Developing a DesignOps Discipline at Caterpillar



As products, services, and technologies converge to create new sources of value for customers, having an internal design thinking discipline and user experience competencies is a requirement. A company that I worked within had several large websites which served a diverse set of business units and customers, but no organizational infrastructure for design. With limited internal design competencies and very few team members who understood UX principles, they struggled to continuously evolve their technology platforms to address user and business needs. 


  • No common set of UX standards and heuristics.
  • At times, strategy and design was outsourced to vendors.
  • At times, strategy and design was completed without adequate user testing, voice of business, and research about the competitive environment.
  • The company lacked a systematic way to collect research and data about users
  • The company lacked a systematic way to design, prototype, and test
  • Integrating new design work into development was a challenge
  • Basic design tools and software required to complete designops was not there


  • Resulted in additional Enhancements/ changes/ rework
  • Resulted in pressure from business / upset
  • Resulted in adoption challenges
  • Resulted in more expensive designs (even basic designs)
  • Resulted in rework or unnecessary design work


  • Implemented design thinking process (research, design, and user testing), where none previously existed.
  • Planned and led global workshops to gather updated voice of business.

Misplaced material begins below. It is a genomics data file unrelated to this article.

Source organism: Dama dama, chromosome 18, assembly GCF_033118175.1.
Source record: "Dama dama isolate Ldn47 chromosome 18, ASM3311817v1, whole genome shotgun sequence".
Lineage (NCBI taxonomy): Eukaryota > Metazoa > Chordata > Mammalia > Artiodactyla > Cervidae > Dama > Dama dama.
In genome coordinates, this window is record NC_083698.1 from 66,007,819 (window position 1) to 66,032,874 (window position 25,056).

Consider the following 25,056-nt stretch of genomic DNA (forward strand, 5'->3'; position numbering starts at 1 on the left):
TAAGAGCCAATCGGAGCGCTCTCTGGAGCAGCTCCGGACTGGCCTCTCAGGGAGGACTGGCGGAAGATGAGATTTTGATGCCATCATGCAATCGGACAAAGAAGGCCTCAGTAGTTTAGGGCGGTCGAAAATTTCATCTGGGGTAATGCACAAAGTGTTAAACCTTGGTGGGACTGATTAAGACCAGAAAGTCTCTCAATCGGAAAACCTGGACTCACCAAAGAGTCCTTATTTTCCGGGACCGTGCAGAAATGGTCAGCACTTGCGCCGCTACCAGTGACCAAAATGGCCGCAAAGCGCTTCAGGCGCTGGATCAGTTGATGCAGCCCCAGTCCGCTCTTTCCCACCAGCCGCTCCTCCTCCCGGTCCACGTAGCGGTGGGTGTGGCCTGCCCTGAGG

• Helped to build a foundation for a new DesignOps infrastructure which included:
    • Common set of UX principles, heuristics, and best practices
    • Common set of tools and software for design, prototyping, and collaboration
    • Design system with graphic files and production-ready front-end code
    • Process and work flow for moving from idea to strategy to design and then development
    • Training people, increasing UX IQ across non-designers, ensuring broader understanding of those involved in the design process
    • Improving the design culture
    • Collaboration with other designers
  • Piloted design thinking process on large-scale, enterprise-wide program.


  • Efficiencies and cost savings due to better workflow and reduced reliance on vendors
  • Increased adoption of designs by business unit partners; their needs reflected in final output
  • Increased UX IQ or organizational understanding of design thinking
  • Better communication and shared learning between all parties involved in the process—business teams, marketing teams, designers, strategists, analysts.







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